When the final season of Game of Thrones debuts this Sunday, winter will have officially arrived in the Seven Kingdoms. From the trailers, it’s obvious that the series will have a nail-biting conclusion. But watch again and you may catch on to a subtle but symbolic change in the way the women of Westeros are represented onscreen.
In all images we’ve seen of season eight, the female leads and fan favorites to rule Westeros, including Daenerys Targaryen, Sansa Stark, and Cersei Lannister, are bundled up in structured, multilayered costumes. According to Game of Thrones costume designer Michele Clapton, these looks are only “partly” a result of the White Walkers’ preferably chilly forecast. As for the other part? Season eight’s costumes also nod to the female characters’ shared quests for autonomy and power in the series.
Now that Westeros is gearing up for an epic, all-encompassing battle—literally and figuratively—the women have striking costumes to match. “The silhouette of the women is strong and their bodies are covered,” Clapton says. Visually, it’s the culmination of the individual arcs they’ve had over the course of the show. “They have all had a journey—some harder than others. They’ve all been abused or disrespected by men, usually simply because they are women. They all want power, some at any cost.”
Rewind to Game of Thrones‘ early seasons and you’ll notice that many of the women wore low-cut, colorful dresses. These often reflected an imbalance of power between them and the men around them; they had big ambitions, but they had to be concealed behind a traditionally feminine facade. (Clapton cites Margery Tyrell as a prime example of this look.) In the final season, the women are largely on equal footing with the men around them. Also, “they are not using their sexuality to achieve or claim power,” Clapton says. “We’ve moved beyond that.”
While all of the women’s power looks include traditionally masculine elements (think strong shoulders, chains, and lots of armor) in the final season, they’re tailored to each character’s distinct aesthetic. The two biggest competitors for the crown—Daenerys Targaryen and Cersei Lannister—wear the most overtly battle-ready outfits. On Daenerys, it’s a mix of sharp-shouldered coats and dresses with crossed bodices. Cersei, meanwhile, wears head-to-toe black leather, embellished with chains and plated armor. Both women share high-necked silhouettes.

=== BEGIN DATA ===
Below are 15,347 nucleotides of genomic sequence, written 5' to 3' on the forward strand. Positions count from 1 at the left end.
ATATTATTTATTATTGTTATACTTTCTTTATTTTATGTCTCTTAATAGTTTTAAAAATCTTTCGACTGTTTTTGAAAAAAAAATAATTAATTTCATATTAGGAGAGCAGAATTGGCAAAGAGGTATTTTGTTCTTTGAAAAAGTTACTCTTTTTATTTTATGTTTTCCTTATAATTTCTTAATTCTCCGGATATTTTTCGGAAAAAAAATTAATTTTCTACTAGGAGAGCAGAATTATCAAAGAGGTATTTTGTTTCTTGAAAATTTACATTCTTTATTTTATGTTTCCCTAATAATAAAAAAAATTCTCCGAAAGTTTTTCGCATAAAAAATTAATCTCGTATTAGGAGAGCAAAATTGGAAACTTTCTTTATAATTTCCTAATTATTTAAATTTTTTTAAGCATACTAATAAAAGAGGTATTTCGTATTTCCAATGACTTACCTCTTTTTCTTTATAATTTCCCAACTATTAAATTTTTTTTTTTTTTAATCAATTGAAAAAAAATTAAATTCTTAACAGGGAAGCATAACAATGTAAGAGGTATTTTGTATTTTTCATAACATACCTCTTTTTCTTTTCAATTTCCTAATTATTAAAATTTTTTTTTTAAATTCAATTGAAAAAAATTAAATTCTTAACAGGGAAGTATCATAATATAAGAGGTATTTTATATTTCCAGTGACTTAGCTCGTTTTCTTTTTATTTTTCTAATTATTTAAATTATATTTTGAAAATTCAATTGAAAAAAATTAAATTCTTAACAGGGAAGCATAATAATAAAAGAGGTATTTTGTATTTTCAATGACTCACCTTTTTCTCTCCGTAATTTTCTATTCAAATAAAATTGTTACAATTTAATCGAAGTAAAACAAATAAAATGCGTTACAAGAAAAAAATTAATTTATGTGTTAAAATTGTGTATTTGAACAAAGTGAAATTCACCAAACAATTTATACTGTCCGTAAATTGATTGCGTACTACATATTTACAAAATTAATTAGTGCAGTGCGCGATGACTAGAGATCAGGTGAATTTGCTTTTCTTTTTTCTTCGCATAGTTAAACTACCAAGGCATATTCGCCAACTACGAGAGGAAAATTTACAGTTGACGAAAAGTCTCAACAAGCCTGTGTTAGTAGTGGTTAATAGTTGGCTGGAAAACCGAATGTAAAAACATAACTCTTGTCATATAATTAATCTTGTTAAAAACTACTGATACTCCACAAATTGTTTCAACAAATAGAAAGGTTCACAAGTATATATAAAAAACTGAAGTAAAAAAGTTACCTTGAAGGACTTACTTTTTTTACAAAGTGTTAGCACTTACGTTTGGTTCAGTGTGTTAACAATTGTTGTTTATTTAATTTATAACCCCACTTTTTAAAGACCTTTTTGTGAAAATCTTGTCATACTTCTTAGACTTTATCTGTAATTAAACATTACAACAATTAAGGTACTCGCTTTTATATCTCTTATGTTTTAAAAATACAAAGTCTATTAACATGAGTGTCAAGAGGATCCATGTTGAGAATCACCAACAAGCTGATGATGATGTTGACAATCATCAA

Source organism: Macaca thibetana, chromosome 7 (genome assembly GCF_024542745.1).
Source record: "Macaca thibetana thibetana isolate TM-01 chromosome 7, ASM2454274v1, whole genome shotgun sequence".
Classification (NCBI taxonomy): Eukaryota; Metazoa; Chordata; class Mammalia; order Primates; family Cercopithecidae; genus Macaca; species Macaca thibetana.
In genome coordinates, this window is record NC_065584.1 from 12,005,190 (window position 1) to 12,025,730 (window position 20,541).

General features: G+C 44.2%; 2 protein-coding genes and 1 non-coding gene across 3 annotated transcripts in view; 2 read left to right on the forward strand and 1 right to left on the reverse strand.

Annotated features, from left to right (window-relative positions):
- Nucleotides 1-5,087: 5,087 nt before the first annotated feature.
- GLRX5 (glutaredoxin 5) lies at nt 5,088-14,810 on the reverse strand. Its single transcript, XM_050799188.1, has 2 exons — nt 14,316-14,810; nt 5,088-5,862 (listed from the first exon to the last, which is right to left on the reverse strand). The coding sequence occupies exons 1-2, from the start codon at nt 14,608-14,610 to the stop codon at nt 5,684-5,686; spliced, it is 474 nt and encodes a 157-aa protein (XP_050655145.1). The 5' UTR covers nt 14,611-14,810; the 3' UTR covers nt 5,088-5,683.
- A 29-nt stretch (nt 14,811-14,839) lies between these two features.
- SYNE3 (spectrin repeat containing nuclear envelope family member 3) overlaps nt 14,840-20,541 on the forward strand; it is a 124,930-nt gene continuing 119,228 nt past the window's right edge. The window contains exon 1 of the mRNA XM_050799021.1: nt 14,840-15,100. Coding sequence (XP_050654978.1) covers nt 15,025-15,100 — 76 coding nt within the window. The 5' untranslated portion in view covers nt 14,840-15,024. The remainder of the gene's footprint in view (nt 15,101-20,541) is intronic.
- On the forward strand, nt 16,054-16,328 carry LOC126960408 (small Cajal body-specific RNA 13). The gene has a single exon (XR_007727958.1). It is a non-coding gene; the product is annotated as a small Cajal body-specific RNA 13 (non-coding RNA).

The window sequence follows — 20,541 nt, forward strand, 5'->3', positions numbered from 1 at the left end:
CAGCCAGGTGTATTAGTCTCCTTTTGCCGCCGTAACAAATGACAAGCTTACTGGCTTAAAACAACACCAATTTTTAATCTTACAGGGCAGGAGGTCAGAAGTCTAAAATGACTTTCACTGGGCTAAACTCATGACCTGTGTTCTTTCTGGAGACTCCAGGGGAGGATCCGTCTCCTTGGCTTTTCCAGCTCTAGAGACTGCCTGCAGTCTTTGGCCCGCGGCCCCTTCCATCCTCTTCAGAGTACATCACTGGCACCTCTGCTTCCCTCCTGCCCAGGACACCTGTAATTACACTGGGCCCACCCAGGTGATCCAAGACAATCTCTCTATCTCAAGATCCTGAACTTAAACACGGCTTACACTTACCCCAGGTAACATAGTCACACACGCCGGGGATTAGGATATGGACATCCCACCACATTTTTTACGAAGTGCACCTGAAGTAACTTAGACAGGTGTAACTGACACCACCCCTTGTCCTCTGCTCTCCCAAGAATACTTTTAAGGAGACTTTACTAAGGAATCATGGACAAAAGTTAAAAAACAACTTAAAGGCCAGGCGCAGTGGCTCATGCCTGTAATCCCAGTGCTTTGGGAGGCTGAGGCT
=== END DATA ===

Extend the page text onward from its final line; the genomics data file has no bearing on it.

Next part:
For the Starks and their sworn protector, Brienne of Tarth, the nods to their pursuits for power are more subtle. Instead of armor, they’re dressed in layers of draped furs similar to the men of the Night’s Watch and the Northern armies. In Arya’s and Sansa’s cases, there’s also subtle wolf imagery embroidered on their dress fronts, nodding to their shared House Stark lineage.
Symbols of power and ambition were incorporated into some wardrobes before the final season. Cersei was the first to adopt power dressing in the early seasons, when Clapton wove armor and heavy jewelry into her outfits “to insist visually on her belief of her rightful place.” At the time, her accessories were meant to ward off competitors like a young Sansa Stark and Margery Tyrell.
In the final season every major player in Westeros has a similar objective—to defeat the White Walkers and claim the Iron Throne—and they’re wearing similar outfits for the mission. When you see Dany suiting up in her white fur coat or Cersei pulling on a leather jacket with chains, it’s a visual power cue. No matter who you think the winner of the Game of Thrones will be, the women of Westeros are all dressed as though victory is theirs.
Halie LeSavage is the fashion associate at Glamour. Follow her @halielesavage.